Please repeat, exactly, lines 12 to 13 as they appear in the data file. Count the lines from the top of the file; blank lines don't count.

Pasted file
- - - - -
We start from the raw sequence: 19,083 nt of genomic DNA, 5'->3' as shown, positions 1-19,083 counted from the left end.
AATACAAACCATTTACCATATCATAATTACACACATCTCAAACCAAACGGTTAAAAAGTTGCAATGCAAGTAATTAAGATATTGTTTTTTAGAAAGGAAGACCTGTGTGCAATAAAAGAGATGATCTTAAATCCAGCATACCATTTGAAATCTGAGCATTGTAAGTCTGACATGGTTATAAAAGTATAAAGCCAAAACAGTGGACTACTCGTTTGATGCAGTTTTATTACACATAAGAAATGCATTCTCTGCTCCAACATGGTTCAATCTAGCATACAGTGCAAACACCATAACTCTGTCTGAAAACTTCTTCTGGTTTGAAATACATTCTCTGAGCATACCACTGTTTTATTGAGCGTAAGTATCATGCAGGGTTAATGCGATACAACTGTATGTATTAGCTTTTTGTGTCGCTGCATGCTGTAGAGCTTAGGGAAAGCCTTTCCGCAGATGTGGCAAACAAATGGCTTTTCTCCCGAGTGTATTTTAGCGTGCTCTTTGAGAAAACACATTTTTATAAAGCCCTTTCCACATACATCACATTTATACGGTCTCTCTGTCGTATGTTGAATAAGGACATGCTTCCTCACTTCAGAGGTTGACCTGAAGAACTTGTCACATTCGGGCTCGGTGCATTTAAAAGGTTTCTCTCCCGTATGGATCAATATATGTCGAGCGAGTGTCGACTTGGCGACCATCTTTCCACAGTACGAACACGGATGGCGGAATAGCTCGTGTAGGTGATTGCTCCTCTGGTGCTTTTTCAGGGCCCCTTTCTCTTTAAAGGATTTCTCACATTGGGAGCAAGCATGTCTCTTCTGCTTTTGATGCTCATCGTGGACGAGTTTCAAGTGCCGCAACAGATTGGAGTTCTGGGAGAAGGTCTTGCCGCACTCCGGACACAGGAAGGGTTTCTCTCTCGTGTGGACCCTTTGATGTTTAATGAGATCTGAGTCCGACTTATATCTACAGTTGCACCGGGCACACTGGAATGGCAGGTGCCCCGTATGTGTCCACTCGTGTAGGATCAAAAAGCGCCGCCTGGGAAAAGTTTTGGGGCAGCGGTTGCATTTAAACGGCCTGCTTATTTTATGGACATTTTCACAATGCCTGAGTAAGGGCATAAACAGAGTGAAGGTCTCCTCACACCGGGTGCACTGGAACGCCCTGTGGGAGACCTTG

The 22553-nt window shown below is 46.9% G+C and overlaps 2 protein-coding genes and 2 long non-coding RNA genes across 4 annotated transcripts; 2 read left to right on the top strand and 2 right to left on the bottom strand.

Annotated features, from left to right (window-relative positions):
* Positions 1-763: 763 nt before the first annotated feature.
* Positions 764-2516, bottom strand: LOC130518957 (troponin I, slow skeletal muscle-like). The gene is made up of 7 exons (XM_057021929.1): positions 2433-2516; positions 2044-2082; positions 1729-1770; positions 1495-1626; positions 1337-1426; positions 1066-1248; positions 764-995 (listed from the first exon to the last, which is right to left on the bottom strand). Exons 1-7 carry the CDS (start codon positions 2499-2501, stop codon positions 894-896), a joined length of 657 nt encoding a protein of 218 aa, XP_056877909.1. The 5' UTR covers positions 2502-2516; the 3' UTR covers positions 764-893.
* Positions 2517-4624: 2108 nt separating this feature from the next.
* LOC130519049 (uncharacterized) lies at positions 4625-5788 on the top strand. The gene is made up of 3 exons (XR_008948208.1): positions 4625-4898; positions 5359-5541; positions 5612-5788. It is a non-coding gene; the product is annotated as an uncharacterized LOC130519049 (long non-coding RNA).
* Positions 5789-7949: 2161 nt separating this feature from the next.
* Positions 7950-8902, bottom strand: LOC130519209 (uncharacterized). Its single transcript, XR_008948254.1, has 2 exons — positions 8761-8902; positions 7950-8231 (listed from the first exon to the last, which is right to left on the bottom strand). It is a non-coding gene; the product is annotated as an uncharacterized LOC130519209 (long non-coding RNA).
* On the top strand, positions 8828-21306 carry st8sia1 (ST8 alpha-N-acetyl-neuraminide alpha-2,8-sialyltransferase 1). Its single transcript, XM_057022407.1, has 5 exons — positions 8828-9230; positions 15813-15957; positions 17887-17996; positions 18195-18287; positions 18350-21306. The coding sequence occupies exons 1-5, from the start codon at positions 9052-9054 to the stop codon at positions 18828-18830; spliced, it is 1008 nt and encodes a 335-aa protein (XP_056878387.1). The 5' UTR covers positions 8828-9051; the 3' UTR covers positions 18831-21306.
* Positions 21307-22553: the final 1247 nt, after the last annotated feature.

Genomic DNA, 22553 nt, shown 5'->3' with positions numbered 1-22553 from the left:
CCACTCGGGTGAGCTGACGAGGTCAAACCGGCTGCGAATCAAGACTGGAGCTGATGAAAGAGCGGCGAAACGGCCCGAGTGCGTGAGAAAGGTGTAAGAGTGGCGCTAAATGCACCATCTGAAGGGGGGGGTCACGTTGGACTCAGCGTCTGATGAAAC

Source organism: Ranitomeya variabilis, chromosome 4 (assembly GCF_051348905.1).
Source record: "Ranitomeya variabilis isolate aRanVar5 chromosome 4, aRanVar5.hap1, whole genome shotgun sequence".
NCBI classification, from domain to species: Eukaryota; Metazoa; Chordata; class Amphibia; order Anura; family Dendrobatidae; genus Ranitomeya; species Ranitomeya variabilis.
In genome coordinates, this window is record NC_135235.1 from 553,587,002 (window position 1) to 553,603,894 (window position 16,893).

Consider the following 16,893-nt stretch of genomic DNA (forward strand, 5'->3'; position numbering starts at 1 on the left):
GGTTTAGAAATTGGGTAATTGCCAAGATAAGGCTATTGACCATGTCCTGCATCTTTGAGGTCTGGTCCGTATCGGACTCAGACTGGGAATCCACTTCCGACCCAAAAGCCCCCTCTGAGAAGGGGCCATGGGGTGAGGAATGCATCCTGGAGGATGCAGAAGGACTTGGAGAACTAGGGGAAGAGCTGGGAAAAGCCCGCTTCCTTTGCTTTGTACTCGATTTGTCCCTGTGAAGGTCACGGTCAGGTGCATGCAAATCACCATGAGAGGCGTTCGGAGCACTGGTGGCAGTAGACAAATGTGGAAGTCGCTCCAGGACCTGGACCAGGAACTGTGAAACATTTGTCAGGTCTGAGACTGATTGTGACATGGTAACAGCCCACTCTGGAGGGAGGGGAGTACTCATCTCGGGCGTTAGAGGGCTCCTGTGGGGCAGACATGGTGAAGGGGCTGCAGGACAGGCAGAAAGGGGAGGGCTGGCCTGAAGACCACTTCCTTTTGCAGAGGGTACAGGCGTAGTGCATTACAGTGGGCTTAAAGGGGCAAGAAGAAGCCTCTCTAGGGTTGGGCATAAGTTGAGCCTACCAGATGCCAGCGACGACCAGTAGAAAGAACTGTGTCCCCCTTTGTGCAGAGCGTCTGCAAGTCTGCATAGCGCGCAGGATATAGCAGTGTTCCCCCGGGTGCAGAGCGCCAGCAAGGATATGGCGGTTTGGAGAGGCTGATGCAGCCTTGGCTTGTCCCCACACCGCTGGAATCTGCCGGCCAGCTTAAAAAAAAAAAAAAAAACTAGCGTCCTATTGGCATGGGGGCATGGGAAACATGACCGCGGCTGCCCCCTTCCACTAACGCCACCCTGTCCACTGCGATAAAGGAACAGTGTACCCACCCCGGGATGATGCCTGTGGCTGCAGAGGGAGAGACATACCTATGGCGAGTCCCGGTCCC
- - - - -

* Positions 21307-22553: the final 1247 nt, after the last annotated feature.

Genomic DNA, 22553 nt, shown 5'->3' with positions numbered 1-22553 from the left: